Snow Shoveling Etiquette For Michigan Residents
As we move into the latter months of the winter, we should expect to see more snow before the weather gets nicer. Some of us love watching the pretty white flakes fall from the sky, while others dread watching it fall from the sky because they know what's coming later.
Shoveling is one of those activities that most of us don't look forward to and many have foregone the old-school shovel and use the modern-day snowblower. No matter your snow-clearing methods there are right and wrong ways to go about it, here is some basic shoveling etiquette for the young newcomers just getting started and for the long-time veterans who may need a refresher.
Shoveling is one of those activities that no one wants to do but it has to be done but doing it the right way can make it easier. The strategy and form in which you remove snow are important and could be the difference between a 45-minute-to-an-hour job and a 2-hour job. Especially in Michigan, those snowstorms can really make shoveling seem like an awful idea, but here are some tips to make it easier.
Snow Shoveling Etiquette For Michiganders
The physical form you use when shoveling is vital to efficient snow removal and to keep yourself safe in the process. It's key to have two hands on your shovel at all times, a firm grip keeps the shovel in your hand and helps with launch power.
The next part is bending your knees and shoveling with your whole body and not your back. This is much like lifting weights, where your technique could be the reason you fly through or the reason you are hurt. A strong, sturdy base where the motion drives from the hips and knees is best.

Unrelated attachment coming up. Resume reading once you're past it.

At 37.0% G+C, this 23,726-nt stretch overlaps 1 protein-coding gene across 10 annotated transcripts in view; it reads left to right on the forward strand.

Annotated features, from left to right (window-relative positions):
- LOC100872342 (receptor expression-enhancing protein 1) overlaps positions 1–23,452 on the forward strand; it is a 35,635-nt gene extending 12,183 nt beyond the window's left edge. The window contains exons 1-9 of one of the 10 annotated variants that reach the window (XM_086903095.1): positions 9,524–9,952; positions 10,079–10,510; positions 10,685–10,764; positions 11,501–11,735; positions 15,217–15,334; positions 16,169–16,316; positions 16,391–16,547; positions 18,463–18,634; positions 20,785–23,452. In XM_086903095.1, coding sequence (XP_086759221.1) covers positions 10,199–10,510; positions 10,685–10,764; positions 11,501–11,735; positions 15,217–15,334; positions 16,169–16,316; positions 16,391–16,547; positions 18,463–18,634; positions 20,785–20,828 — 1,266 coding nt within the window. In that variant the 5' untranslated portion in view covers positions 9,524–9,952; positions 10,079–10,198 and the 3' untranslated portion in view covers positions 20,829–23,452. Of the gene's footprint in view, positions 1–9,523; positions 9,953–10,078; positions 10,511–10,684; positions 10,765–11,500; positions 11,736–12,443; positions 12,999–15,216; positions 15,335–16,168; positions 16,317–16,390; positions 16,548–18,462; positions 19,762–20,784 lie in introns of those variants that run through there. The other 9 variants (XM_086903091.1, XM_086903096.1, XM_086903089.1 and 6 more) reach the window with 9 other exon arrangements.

Also, along with form comes proper shoveling gear. You should have a fully functioning shovel, gloves, boots, multiple layers, a coat, and a hat as the basics. Keeping yourself warm with the proper winter attire and having a working shovel is half of the battle.
The next part of shoveling is where to throw your snow when you are clearing your driveway and sidewalk. Now, keep in mind that you must clear the public sidewalk and walkway to your mailbox by law, and clearing your driveway will help anyone who may need to use it, including emergency services.
When clearing off your sidewalk the best place to throw the snow sitting on your shovel is in your yard. This seems like common sense, but you would be surprised the amount of people who just push the pile of snow until it's no longer in their property boundaries. This allows for a clear walkway for pedestrians and keeps snowbanks from forming on sidewalks.
The driveway is a little simpler as the main portion of your driveway will be used by your family vehicles and should be cleared side to side, using the yard and bushes as disposable places. When reaching the portion of your driveway that connects to the street it is important to note that you shouldn't push your snow into the street.
This will only cause the snow to end up back in your own driveway or the driveway of your neighbor's home when the snowplows come through to clear the road. The best option is to continue to use the side-to-side method and pile the snow within the yard.
Also, using a snowblower makes this job the easiest as the fine mist of snow will spray into the yard out the side of the machine and won't leave piles or snowbanks along your sidewalk or driveways.
Lastly, being helpful around your neighborhood during the winter months is always a kind and appreciated gesture that pays dividends later in life. If you are already out shoveling and noticed your neighbors haven't yet, take a few extra minutes to clear their sidewalk/driveway.
Or if you know that some of your neighbors are elderly, bedridden due to diseases, injury, or illness, or are simply away on vacation or work you can make their lives easier by clearing their driveway and sidewalk for them to come home to.
Unless a neighbor has expressed they don't want help or are nitpicky about their property then it is safe to help and will most likely be reciprocated in some way in the future; remember those who are helped, will help.